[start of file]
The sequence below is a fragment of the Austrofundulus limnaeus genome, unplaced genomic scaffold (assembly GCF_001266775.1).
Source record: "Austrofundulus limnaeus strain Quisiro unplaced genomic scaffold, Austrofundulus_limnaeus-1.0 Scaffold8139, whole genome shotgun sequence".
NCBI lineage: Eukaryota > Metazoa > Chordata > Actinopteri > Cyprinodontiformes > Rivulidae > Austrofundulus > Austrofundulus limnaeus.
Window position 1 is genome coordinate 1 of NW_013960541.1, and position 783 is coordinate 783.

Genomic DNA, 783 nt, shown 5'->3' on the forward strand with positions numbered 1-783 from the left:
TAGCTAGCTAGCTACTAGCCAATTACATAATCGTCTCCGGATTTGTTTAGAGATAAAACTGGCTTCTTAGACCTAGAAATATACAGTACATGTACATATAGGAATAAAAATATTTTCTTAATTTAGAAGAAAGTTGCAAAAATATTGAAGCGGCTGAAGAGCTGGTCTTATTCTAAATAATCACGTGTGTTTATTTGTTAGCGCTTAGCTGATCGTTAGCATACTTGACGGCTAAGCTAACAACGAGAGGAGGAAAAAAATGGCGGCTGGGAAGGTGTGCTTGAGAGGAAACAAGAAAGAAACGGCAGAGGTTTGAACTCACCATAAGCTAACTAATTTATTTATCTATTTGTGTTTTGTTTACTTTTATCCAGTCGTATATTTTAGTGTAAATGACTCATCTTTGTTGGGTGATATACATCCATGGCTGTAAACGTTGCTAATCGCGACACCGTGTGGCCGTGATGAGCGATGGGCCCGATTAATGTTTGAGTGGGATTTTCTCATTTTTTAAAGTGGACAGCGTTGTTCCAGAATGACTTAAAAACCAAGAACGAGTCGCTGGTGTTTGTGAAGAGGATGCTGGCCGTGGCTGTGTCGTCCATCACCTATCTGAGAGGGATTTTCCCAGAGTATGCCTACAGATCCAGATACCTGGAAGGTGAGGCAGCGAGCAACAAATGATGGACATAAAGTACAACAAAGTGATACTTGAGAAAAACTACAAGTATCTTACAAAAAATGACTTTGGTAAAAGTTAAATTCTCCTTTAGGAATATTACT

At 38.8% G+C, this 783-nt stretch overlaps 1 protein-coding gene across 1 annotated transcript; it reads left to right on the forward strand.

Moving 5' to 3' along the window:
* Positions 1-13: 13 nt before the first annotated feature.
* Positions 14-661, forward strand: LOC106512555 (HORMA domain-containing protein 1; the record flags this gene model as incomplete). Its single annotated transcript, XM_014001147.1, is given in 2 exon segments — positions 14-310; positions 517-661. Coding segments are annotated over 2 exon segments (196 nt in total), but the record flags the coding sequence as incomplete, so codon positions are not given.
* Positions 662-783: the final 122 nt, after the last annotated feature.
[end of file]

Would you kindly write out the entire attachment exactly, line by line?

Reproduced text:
The sequence below is a fragment of the Austrofundulus limnaeus genome, unplaced genomic scaffold (assembly GCF_001266775.1).
Source record: "Austrofundulus limnaeus strain Quisiro unplaced genomic scaffold, Austrofundulus_limnaeus-1.0 Scaffold8139, whole genome shotgun sequence".
NCBI lineage: Eukaryota > Metazoa > Chordata > Actinopteri > Cyprinodontiformes > Rivulidae > Austrofundulus > Austrofundulus limnaeus.
Window position 1 is genome coordinate 1 of NW_013960541.1, and position 783 is coordinate 783.

Genomic DNA, 783 nt, shown 5'->3' on the forward strand with positions numbered 1-783 from the left:
TAGCTAGCTAGCTACTAGCCAATTACATAATCGTCTCCGGATTTGTTTAGAGATAAAACTGGCTTCTTAGACCTAGAAATATACAGTACATGTACATATAGGAATAAAAATATTTTCTTAATTTAGAAGAAAGTTGCAAAAATATTGAAGCGGCTGAAGAGCTGGTCTTATTCTAAATAATCACGTGTGTTTATTTGTTAGCGCTTAGCTGATCGTTAGCATACTTGACGGCTAAGCTAACAACGAGAGGAGGAAAAAAATGGCGGCTGGGAAGGTGTGCTTGAGAGGAAACAAGAAAGAAACGGCAGAGGTTTGAACTCACCATAAGCTAACTAATTTATTTATCTATTTGTGTTTTGTTTACTTTTATCCAGTCGTATATTTTAGTGTAAATGACTCATCTTTGTTGGGTGATATACATCCATGGCTGTAAACGTTGCTAATCGCGACACCGTGTGGCCGTGATGAGCGATGGGCCCGATTAATGTTTGAGTGGGATTTTCTCATTTTTTAAAGTGGACAGCGTTGTTCCAGAATGACTTAAAAACCAAGAACGAGTCGCTGGTGTTTGTGAAGAGGATGCTGGCCGTGGCTGTGTCGTCCATCACCTATCTGAGAGGGATTTTCCCAGAGTATGCCTACAGATCCAGATACCTGGAAGGTGAGGCAGCGAGCAACAAATGATGGACATAAAGTACAACAAAGTGATACTTGAGAAAAACTACAAGTATCTTACAAAAAATGACTTTGGTAAAAGTTAAATTCTCCTTTAGGAATATTACT

At 38.8% G+C, this 783-nt stretch overlaps 1 protein-coding gene across 1 annotated transcript; it reads left to right on the forward strand.

Moving 5' to 3' along the window:
* Positions 1-13: 13 nt before the first annotated feature.
* Positions 14-661, forward strand: LOC106512555 (HORMA domain-containing protein 1; the record flags this gene model as incomplete). Its single annotated transcript, XM_014001147.1, is given in 2 exon segments — positions 14-310; positions 517-661. Coding segments are annotated over 2 exon segments (196 nt in total), but the record flags the coding sequence as incomplete, so codon positions are not given.
* Positions 662-783: the final 122 nt, after the last annotated feature.